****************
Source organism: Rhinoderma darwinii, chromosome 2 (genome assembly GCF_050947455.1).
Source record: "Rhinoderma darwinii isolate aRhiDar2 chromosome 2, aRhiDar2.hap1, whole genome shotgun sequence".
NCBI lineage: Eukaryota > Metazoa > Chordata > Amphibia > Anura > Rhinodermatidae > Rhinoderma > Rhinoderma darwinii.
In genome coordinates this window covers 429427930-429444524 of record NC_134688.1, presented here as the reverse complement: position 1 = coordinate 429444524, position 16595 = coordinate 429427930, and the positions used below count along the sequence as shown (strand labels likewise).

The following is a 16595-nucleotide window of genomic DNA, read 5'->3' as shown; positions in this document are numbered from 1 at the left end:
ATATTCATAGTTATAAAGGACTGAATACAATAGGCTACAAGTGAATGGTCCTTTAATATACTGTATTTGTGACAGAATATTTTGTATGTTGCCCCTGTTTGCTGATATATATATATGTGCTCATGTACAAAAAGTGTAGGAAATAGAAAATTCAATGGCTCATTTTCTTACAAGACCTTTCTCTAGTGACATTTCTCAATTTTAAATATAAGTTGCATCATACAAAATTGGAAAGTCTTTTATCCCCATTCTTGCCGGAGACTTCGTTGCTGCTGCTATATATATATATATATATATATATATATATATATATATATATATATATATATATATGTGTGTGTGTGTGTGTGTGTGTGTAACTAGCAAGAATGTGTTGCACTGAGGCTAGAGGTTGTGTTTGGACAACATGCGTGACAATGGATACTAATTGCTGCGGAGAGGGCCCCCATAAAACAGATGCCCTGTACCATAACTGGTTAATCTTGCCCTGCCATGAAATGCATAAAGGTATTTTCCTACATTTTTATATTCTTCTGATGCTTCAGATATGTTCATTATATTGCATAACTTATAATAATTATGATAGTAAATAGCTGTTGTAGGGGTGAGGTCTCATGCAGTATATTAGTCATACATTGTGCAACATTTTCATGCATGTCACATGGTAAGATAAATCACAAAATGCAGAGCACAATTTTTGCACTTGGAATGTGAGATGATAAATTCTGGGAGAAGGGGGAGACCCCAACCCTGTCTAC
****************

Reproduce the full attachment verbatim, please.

Source organism: Rhinoderma darwinii, chromosome 2 (genome assembly GCF_050947455.1).
Source record: "Rhinoderma darwinii isolate aRhiDar2 chromosome 2, aRhiDar2.hap1, whole genome shotgun sequence".
NCBI lineage: Eukaryota > Metazoa > Chordata > Amphibia > Anura > Rhinodermatidae > Rhinoderma > Rhinoderma darwinii.
In genome coordinates this window covers 429427930-429444524 of record NC_134688.1, presented here as the reverse complement: position 1 = coordinate 429444524, position 16595 = coordinate 429427930, and the positions used below count along the sequence as shown (strand labels likewise).

The following is a 16595-nucleotide window of genomic DNA, read 5'->3' as shown; positions in this document are numbered from 1 at the left end:
ATATTCATAGTTATAAAGGACTGAATACAATAGGCTACAAGTGAATGGTCCTTTAATATACTGTATTTGTGACAGAATATTTTGTATGTTGCCCCTGTTTGCTGATATATATATATGTGCTCATGTACAAAAAGTGTAGGAAATAGAAAATTCAATGGCTCATTTTCTTACAAGACCTTTCTCTAGTGACATTTCTCAATTTTAAATATAAGTTGCATCATACAAAATTGGAAAGTCTTTTATCCCCATTCTTGCCGGAGACTTCGTTGCTGCTGCTATATATATATATATATATATATATATATATATATATATATATATATATATATATATGTGTGTGTGTGTGTGTGTGTGTGTAACTAGCAAGAATGTGTTGCACTGAGGCTAGAGGTTGTGTTTGGACAACATGCGTGACAATGGATACTAATTGCTGCGGAGAGGGCCCCCATAAAACAGATGCCCTGTACCATAACTGGTTAATCTTGCCCTGCCATGAAATGCATAAAGGTATTTTCCTACATTTTTATATTCTTCTGATGCTTCAGATATGTTCATTATATTGCATAACTTATAATAATTATGATAGTAAATAGCTGTTGTAGGGGTGAGGTCTCATGCAGTATATTAGTCATACATTGTGCAACATTTTCATGCATGTCACATGGTAAGATAAATCACAAAATGCAGAGCACAATTTTTGCACTTGGAATGTGAGATGATAAATTCTGGGAGAAGGGGGAGACCCCAACCCTGTCTAC